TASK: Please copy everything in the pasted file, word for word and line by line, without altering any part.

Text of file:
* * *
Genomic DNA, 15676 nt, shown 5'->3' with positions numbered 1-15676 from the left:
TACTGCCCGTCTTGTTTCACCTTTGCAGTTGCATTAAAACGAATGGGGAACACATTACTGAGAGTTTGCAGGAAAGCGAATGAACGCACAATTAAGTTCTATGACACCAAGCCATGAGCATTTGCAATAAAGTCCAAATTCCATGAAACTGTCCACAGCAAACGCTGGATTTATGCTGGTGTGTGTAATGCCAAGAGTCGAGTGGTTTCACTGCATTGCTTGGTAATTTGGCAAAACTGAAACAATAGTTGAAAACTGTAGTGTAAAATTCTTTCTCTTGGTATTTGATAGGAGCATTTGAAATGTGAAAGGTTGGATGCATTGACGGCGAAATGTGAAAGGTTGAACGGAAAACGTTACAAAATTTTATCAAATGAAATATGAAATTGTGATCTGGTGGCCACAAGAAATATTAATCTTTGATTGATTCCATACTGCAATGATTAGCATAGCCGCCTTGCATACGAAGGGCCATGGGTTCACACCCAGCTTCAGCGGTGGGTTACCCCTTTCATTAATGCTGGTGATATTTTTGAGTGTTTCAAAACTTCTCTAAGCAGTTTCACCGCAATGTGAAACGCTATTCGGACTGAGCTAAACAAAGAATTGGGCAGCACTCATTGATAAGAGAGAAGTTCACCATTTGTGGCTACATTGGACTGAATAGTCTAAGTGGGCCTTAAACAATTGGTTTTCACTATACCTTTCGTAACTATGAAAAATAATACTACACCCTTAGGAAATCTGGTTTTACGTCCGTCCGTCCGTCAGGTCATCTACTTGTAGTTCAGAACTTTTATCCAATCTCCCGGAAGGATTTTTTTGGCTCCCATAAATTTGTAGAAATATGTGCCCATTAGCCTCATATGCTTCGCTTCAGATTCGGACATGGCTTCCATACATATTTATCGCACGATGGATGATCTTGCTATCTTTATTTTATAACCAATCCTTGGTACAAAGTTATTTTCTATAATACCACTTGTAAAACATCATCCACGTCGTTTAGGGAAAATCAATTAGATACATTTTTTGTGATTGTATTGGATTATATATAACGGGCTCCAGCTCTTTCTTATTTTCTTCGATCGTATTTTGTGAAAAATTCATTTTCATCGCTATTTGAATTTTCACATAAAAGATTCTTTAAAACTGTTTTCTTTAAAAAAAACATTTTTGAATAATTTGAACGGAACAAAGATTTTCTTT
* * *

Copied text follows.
Genomic DNA, 15676 nt, shown 5'->3' with positions numbered 1-15676 from the left:
TACTGCCCGTCTTGTTTCACCTTTGCAGTTGCATTAAAACGAATGGGGAACACATTACTGAGAGTTTGCAGGAAAGCGAATGAACGCACAATTAAGTTCTATGACACCAAGCCATGAGCATTTGCAATAAAGTCCAAATTCCATGAAACTGTCCACAGCAAACGCTGGATTTATGCTGGTGTGTGTAATGCCAAGAGTCGAGTGGTTTCACTGCATTGCTTGGTAATTTGGCAAAACTGAAACAATAGTTGAAAACTGTAGTGTAAAATTCTTTCTCTTGGTATTTGATAGGAGCATTTGAAATGTGAAAGGTTGGATGCATTGACGGCGAAATGTGAAAGGTTGAACGGAAAACGTTACAAAATTTTATCAAATGAAATATGAAATTGTGATCTGGTGGCCACAAGAAATATTAATCTTTGATTGATTCCATACTGCAATGATTAGCATAGCCGCCTTGCATACGAAGGGCCATGGGTTCACACCCAGCTTCAGCGGTGGGTTACCCCTTTCATTAATGCTGGTGATATTTTTGAGTGTTTCAAAACTTCTCTAAGCAGTTTCACCGCAATGTGAAACGCTATTCGGACTGAGCTAAACAAAGAATTGGGCAGCACTCATTGATAAGAGAGAAGTTCACCATTTGTGGCTACATTGGACTGAATAGTCTAAGTGGGCCTTAAACAATTGGTTTTCACTATACCTTTCGTAACTATGAAAAATAATACTACACCCTTAGGAAATCTGGTTTTACGTCCGTCCGTCCGTCAGGTCATCTACTTGTAGTTCAGAACTTTTATCCAATCTCCCGGAAGGATTTTTTTGGCTCCCATAAATTTGTAGAAATATGTGCCCATTAGCCTCATATGCTTCGCTTCAGATTCGGACATGGCTTCCATACATATTTATCGCACGATGGATGATCTTGCTATCTTTATTTTATAACCAATCCTTGGTACAAAGTTATTTTCTATAATACCACTTGTAAAACATCATCCACGTCGTTTAGGGAAAATCAATTAGATACATTTTTTGTGATTGTATTGGATTATATATAACGGGCTCCAGCTCTTTCTTATTTTCTTCGATCGTATTTTGTGAAAAATTCATTTTCATCGCTATTTGAATTTTCACATAAAAGATTCTTTAAAACTGTTTTCTTTAAAAAAAACATTTTTGAATAATTTGAACGGAACAAAGATTTTCTTT